Although this graph is telling about how little we artists actually get paid for streaming, it doesn’t tell the whole story.

If you are an independent artist and you have some tracks on Spotify, you can make much more than .00029 cents per song streamed.

No, it’s not going to be much; maybe about ⅓ of a cent, but imagine making ⅓ of a cent on a higher volume of plays.

I am including this one more for full disclosure than anything else – streaming does generate income, but the amount is usually not much unless you are able to generate millions of plays.

Taxi (not the driving kind)

Here’s an interesting one not enough people outside of the commercial music world talk about.

There’s a website called Taxi in which you can upload your music and tracks for consideration in television commercials, movies, record deals, and the likes.

More composers and music makers should be sending their music to Taxi – their placement rate is actually pretty damn good – they’ve been in the business a long time and send stuff to high-level people.

Also, even if you don’t get placed, you will get direct feedback from industry professionals about your music in some of your submissions.

Teaching At a High School or University

For musicians looking for stable employment, teaching young musicians the greater mechanics of performing and composing at a high school or university can be a satisfying way to make a consistent paycheck.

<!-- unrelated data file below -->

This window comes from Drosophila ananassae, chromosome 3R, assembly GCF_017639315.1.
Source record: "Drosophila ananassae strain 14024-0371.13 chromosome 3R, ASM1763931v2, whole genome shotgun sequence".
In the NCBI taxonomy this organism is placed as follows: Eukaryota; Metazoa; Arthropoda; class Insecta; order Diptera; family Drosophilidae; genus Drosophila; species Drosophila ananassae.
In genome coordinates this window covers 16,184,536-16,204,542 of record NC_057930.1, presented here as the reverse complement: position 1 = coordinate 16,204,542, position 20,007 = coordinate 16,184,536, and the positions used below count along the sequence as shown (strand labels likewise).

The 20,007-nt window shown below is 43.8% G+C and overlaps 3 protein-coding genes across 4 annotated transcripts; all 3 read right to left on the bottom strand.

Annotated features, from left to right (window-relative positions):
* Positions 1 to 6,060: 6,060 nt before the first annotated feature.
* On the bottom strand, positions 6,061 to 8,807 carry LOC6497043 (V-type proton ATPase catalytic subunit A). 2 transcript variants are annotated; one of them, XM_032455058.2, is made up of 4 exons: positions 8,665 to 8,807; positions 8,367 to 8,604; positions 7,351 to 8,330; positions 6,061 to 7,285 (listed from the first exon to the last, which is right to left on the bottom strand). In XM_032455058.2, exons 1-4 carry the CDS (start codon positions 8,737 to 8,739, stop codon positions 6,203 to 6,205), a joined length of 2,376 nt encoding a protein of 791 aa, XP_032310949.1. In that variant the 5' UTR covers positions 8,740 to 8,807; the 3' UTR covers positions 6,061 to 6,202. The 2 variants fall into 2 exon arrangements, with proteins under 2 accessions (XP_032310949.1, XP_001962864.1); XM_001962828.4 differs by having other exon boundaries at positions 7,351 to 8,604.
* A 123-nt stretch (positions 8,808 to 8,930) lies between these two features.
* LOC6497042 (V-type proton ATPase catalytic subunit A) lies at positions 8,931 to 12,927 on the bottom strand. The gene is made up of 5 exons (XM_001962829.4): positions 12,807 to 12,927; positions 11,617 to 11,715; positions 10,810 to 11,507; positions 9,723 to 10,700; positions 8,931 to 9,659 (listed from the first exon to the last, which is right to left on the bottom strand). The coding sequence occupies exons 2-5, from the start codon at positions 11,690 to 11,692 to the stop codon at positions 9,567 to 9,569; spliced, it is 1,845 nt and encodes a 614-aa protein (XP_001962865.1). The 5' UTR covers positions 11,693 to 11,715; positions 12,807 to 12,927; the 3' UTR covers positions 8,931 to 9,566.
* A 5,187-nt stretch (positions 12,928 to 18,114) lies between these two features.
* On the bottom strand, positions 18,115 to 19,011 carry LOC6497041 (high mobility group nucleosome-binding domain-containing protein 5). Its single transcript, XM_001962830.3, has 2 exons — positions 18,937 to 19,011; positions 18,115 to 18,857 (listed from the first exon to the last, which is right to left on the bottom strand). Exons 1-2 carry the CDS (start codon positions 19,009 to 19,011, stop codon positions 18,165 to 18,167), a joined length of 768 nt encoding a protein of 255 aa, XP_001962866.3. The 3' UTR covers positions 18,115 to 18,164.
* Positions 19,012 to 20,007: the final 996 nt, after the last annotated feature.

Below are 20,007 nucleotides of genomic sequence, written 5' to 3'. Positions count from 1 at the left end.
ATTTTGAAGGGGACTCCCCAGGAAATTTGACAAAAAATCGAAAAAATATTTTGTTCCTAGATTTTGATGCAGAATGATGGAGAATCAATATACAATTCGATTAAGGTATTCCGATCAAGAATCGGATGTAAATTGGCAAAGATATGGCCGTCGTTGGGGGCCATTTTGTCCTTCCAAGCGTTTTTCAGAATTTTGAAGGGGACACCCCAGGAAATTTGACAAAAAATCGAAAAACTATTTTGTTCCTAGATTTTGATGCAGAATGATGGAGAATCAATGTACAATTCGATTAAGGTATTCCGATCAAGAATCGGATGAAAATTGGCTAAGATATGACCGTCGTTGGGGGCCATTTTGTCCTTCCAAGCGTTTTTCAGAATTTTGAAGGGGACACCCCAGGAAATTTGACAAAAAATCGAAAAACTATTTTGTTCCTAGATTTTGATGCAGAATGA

In order to teach at the high school level, you almost always need to have a Music Education degree. Here are some of my suggested programs, although many schools beyond even these ones develop excellent teachers.

To teach at the university level, you almost always need a terminal degree in your field of study.

Ticket Sales

On top of the aforementioned performance fee that you can make when putting on a show, you can also make cash from ticket sales.

Usually, unless you have your own venue, the ticket sales you sell at a show will be split among you, other acts, and the venue. You can sell tickets both at the show and online.


Touring is a great way to make money as a musician, since you are going to perform for so many people in so many different cities.

Touring is also a really good way to convince sponsors to pay you for spreading their name, since, again, you will be performing for many people in many different cities (read above on “Sponsorship Advertising”).

Touring itself usually does not present its own kind of revenue stream, but rather, is a way to take advantage of multiple revenue streams.

When touring, you should sell tickets, merchandise, CDs, mp3s; offer sponsors the option to promote their brand name along yours; get people to sign up to your mailing list; promote your website; solicit donations and cash for any crowdfunding platforms, and more.


As you can see above, there are so many great, creative ways to make money as a professional composing or performing musician in today’s world.

Sure, you can’t make a great career happen overnight, but you can start working on tapping into these streams of income today. Imagine, ten years down the line, having a number of these streams work in simultaneity for you – you could impress the world at your self-sustenance, money-making abilities as a musician.

Any more ideas for making money as a performing or composing musician? Leave them in the comments below.

Cover Photo by John Althouse Cohen Via Flickr Creative Commons